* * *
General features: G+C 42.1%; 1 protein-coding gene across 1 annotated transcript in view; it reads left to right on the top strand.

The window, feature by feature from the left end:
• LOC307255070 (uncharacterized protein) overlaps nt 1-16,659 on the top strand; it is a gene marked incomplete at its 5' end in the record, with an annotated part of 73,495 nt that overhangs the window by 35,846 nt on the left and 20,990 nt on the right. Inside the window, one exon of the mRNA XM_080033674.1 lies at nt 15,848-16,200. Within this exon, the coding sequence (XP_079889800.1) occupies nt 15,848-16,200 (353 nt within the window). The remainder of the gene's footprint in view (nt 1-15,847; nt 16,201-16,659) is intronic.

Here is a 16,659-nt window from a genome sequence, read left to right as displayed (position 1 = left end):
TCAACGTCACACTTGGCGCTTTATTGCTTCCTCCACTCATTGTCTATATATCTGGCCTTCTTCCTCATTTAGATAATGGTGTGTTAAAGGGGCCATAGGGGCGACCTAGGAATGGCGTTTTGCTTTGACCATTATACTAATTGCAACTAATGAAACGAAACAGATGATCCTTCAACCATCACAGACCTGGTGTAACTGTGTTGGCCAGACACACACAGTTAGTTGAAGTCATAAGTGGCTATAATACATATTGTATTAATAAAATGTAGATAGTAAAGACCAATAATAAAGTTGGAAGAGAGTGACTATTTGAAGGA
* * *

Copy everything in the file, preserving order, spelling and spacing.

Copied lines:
General features: G+C 42.1%; 1 protein-coding gene across 1 annotated transcript in view; it reads left to right on the top strand.

The window, feature by feature from the left end:
• LOC307255070 (uncharacterized protein) overlaps nt 1-16,659 on the top strand; it is a gene marked incomplete at its 5' end in the record, with an annotated part of 73,495 nt that overhangs the window by 35,846 nt on the left and 20,990 nt on the right. Inside the window, one exon of the mRNA XM_080033674.1 lies at nt 15,848-16,200. Within this exon, the coding sequence (XP_079889800.1) occupies nt 15,848-16,200 (353 nt within the window). The remainder of the gene's footprint in view (nt 1-15,847; nt 16,201-16,659) is intronic.

Here is a 16,659-nt window from a genome sequence, read left to right as displayed (position 1 = left end):
TCAACGTCACACTTGGCGCTTTATTGCTTCCTCCACTCATTGTCTATATATCTGGCCTTCTTCCTCATTTAGATAATGGTGTGTTAAAGGGGCCATAGGGGCGACCTAGGAATGGCGTTTTGCTTTGACCATTATACTAATTGCAACTAATGAAACGAAACAGATGATCCTTCAACCATCACAGACCTGGTGTAACTGTGTTGGCCAGACACACACAGTTAGTTGAAGTCATAAGTGGCTATAATACATATTGTATTAATAAAATGTAGATAGTAAAGACCAATAATAAAGTTGGAAGAGAGTGACTATTTGAAGGA